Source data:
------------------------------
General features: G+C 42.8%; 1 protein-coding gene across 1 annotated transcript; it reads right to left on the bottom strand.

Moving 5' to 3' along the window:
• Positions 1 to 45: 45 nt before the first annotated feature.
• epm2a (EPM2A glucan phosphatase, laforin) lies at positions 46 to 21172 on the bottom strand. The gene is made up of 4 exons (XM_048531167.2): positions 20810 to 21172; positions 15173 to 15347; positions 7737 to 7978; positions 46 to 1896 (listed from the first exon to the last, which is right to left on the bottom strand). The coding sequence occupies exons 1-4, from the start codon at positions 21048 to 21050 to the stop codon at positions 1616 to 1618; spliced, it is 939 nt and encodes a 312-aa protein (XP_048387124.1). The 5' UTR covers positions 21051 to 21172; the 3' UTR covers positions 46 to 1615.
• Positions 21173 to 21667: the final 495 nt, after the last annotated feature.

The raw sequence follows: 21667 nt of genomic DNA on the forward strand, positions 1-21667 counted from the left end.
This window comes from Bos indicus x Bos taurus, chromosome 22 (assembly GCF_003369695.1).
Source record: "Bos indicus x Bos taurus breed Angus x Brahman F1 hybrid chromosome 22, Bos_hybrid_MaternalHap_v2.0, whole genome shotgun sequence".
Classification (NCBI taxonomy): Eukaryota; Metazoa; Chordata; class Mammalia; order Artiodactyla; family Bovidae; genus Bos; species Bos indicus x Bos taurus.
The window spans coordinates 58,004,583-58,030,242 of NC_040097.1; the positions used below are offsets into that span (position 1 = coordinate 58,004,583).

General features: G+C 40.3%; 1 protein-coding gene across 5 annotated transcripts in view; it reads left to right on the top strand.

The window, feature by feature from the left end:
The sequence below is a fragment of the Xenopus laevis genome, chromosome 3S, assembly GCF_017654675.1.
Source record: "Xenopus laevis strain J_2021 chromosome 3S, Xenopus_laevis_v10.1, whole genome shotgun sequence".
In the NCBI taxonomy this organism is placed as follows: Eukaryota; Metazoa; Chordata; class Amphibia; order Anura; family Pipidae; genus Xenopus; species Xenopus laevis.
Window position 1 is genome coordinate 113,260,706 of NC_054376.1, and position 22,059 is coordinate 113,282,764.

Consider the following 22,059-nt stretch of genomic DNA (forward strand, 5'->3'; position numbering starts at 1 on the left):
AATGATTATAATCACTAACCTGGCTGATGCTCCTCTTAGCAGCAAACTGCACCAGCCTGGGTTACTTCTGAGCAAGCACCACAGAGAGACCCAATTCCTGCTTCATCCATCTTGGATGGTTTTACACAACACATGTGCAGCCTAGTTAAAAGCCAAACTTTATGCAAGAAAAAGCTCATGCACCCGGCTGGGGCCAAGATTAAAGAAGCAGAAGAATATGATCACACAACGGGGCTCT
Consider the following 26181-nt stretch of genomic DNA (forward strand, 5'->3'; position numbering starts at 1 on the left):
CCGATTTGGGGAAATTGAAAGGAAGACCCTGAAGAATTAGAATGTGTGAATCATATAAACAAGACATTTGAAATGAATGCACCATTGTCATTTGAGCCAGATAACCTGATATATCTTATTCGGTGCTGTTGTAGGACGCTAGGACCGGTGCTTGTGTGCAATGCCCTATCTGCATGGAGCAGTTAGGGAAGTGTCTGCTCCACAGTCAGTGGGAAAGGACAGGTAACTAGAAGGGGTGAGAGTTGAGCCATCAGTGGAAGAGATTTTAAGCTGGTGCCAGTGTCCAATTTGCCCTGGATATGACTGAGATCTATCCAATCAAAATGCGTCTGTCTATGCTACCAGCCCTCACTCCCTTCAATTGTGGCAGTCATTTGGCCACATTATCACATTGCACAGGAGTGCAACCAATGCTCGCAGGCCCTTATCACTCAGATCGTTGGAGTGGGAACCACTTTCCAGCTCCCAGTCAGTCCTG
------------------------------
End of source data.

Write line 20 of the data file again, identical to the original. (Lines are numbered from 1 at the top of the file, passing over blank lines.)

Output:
CCGATTTGGGGAAATTGAAAGGAAGACCCTGAAGAATTAGAATGTGTGAATCATATAAACAAGACATTTGAAATGAATGCACCATTGTCATTTGAGCCAGATAACCTGATATATCTTATTCGGTGCTGTTGTAGGACGCTAGGACCGGTGCTTGTGTGCAATGCCCTATCTGCATGGAGCAGTTAGGGAAGTGTCTGCTCCACAGTCAGTGGGAAAGGACAGGTAACTAGAAGGGGTGAGAGTTGAGCCATCAGTGGAAGAGATTTTAAGCTGGTGCCAGTGTCCAATTTGCCCTGGATATGACTGAGATCTATCCAATCAAAATGCGTCTGTCTATGCTACCAGCCCTCACTCCCTTCAATTGTGGCAGTCATTTGGCCACATTATCACATTGCACAGGAGTGCAACCAATGCTCGCAGGCCCTTATCACTCAGATCGTTGGAGTGGGAACCACTTTCCAGCTCCCAGTCAGTCCTG